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Suspected arson at Fontainebleau church

Historic furnishings damaged and around a dozen objects missing or destroyed

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A fire at the Church of Saint-Louis in Fontainebleau, France on Sunday 10 January was probably arson, authorities in the Seine-et-Marne region say. Fleur Pellerin, the minister of culture, issued a statement condemning “the destruction and disappearance of several religious objects and artistic furnishings, many of which were listed or inscribed as Historic Monuments”, our sister paper the Journal des Arts reports. No people were hurt in the fire.

Among the 12 objects missing after the fire is an elegant virgin with child in polychrome wood from the 14th century, originally from the Franchard hermitage in the Fontainebleau forest.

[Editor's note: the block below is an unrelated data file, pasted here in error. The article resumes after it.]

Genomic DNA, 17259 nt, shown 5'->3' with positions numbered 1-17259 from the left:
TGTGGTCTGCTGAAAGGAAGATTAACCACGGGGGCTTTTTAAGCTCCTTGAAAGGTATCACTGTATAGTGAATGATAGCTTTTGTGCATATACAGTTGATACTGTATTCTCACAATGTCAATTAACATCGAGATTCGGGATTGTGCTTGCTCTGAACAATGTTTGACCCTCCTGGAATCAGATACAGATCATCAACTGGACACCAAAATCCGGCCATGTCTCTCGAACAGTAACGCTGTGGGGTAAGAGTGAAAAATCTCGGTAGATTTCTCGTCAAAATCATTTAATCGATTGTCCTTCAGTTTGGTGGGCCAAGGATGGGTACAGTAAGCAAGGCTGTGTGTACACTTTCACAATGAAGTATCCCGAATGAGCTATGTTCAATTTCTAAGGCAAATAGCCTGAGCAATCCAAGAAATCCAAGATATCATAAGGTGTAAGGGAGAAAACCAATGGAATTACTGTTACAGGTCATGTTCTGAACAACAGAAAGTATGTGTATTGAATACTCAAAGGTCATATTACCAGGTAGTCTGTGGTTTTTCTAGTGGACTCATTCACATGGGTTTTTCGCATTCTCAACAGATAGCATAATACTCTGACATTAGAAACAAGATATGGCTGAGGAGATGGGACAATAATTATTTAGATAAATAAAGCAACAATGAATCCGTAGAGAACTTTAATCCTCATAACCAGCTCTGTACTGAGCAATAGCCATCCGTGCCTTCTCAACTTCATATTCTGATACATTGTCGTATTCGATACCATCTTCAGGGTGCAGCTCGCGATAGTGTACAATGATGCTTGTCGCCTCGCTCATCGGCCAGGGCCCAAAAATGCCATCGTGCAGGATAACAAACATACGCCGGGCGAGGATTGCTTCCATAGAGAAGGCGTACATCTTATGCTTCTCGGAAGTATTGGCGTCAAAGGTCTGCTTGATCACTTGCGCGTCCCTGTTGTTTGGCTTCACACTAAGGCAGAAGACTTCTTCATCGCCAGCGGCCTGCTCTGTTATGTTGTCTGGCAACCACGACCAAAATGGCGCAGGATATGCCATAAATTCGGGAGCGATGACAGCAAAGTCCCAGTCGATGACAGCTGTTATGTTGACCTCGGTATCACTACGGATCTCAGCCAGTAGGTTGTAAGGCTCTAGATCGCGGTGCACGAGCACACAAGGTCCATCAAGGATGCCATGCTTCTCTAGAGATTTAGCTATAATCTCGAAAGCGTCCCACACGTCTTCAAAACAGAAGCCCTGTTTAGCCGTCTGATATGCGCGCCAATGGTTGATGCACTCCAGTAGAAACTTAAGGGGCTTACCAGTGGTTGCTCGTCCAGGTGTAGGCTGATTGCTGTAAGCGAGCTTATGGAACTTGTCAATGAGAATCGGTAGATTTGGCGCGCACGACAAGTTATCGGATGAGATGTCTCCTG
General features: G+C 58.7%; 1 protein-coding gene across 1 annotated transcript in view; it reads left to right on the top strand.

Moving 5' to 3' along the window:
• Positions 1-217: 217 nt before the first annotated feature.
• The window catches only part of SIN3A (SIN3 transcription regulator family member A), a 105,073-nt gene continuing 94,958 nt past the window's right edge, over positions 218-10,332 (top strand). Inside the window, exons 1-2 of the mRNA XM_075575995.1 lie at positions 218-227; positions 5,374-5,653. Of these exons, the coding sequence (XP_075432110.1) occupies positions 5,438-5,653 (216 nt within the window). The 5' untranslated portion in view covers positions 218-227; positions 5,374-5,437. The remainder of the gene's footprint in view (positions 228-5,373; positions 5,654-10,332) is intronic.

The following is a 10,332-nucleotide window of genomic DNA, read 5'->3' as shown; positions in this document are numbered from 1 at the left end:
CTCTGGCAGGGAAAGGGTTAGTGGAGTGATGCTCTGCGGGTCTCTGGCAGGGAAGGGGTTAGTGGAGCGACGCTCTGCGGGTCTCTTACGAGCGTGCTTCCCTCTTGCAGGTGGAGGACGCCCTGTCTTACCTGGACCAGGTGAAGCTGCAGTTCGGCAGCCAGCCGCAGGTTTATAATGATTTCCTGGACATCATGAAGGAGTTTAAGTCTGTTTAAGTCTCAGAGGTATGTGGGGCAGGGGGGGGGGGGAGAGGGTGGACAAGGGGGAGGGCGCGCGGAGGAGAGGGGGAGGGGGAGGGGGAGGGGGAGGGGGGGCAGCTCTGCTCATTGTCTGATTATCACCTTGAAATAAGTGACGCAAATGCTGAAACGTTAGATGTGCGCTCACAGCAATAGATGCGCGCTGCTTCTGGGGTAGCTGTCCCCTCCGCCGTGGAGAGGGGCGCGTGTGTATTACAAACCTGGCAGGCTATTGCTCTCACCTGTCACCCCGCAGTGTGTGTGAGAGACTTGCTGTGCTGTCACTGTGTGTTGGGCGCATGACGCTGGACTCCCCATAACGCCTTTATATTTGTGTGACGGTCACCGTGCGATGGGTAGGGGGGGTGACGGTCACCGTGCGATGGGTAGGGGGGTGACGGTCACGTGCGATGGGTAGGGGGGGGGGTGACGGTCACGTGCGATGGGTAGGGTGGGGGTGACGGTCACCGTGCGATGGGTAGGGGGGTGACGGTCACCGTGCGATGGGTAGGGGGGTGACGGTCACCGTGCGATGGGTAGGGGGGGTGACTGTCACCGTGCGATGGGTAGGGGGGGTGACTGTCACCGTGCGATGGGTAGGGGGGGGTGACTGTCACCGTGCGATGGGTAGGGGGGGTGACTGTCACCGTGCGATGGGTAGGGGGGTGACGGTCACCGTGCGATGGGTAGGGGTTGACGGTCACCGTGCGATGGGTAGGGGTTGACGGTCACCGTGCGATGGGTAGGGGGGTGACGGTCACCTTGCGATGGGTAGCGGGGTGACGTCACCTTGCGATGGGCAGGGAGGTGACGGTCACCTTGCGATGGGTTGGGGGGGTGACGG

Among the 12 objects missing after the fire is a virgin with child in polychrome wood from the 14th century, originally from the Franchard hermitage in the Fontainebleau forest. “Analyses of the collected debris in the chapel will allow us to know whether this virgin was destroyed or stolen,” says Jean-Pascal Lanuit, the regional deputy director of the DRAC Ile-de-France.

Another loss was the 17th-century main altar, decorated with bas-reliefs depicting the descent from the cross and saints that came from the Trinité-du-Palais chapel in Fontainebleau. According to the curate, other altarpieces were also destroyed. Items damaged by the heat include stained glass windows that suffered from cracks.

“The fire was lit at the foot of the most valuable and symbolic goods. So these are people who knew their heritage and religious value,” Frédéric Valletoux, the mayor of Fontainebleau, told Le Figaro. Lanuit said a team from the ministry of culture would to conduct a full inventory of the church objects this week.